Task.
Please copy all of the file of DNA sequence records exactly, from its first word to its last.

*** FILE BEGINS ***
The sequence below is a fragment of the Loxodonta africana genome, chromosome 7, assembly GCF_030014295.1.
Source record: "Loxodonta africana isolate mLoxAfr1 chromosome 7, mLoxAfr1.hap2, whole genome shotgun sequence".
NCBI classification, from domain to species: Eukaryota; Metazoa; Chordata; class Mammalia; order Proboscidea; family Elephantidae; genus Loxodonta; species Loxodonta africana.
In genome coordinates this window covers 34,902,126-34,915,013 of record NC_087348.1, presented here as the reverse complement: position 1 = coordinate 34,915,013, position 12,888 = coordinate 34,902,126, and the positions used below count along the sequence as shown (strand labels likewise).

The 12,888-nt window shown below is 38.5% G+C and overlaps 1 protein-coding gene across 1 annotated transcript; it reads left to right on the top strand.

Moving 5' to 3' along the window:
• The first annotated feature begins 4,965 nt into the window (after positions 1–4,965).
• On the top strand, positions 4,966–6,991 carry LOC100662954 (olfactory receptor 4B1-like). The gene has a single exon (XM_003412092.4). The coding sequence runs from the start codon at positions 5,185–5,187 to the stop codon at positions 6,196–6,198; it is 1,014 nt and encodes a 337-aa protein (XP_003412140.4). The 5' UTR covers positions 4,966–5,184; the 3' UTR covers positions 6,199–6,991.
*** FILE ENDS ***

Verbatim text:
The sequence below is a fragment of the Loxodonta africana genome, chromosome 7, assembly GCF_030014295.1.
Source record: "Loxodonta africana isolate mLoxAfr1 chromosome 7, mLoxAfr1.hap2, whole genome shotgun sequence".
NCBI classification, from domain to species: Eukaryota; Metazoa; Chordata; class Mammalia; order Proboscidea; family Elephantidae; genus Loxodonta; species Loxodonta africana.
In genome coordinates this window covers 34,902,126-34,915,013 of record NC_087348.1, presented here as the reverse complement: position 1 = coordinate 34,915,013, position 12,888 = coordinate 34,902,126, and the positions used below count along the sequence as shown (strand labels likewise).

The 12,888-nt window shown below is 38.5% G+C and overlaps 1 protein-coding gene across 1 annotated transcript; it reads left to right on the top strand.

Moving 5' to 3' along the window:
• The first annotated feature begins 4,965 nt into the window (after positions 1–4,965).
• On the top strand, positions 4,966–6,991 carry LOC100662954 (olfactory receptor 4B1-like). The gene has a single exon (XM_003412092.4). The coding sequence runs from the start codon at positions 5,185–5,187 to the stop codon at positions 6,196–6,198; it is 1,014 nt and encodes a 337-aa protein (XP_003412140.4). The 5' UTR covers positions 4,966–5,184; the 3' UTR covers positions 6,199–6,991.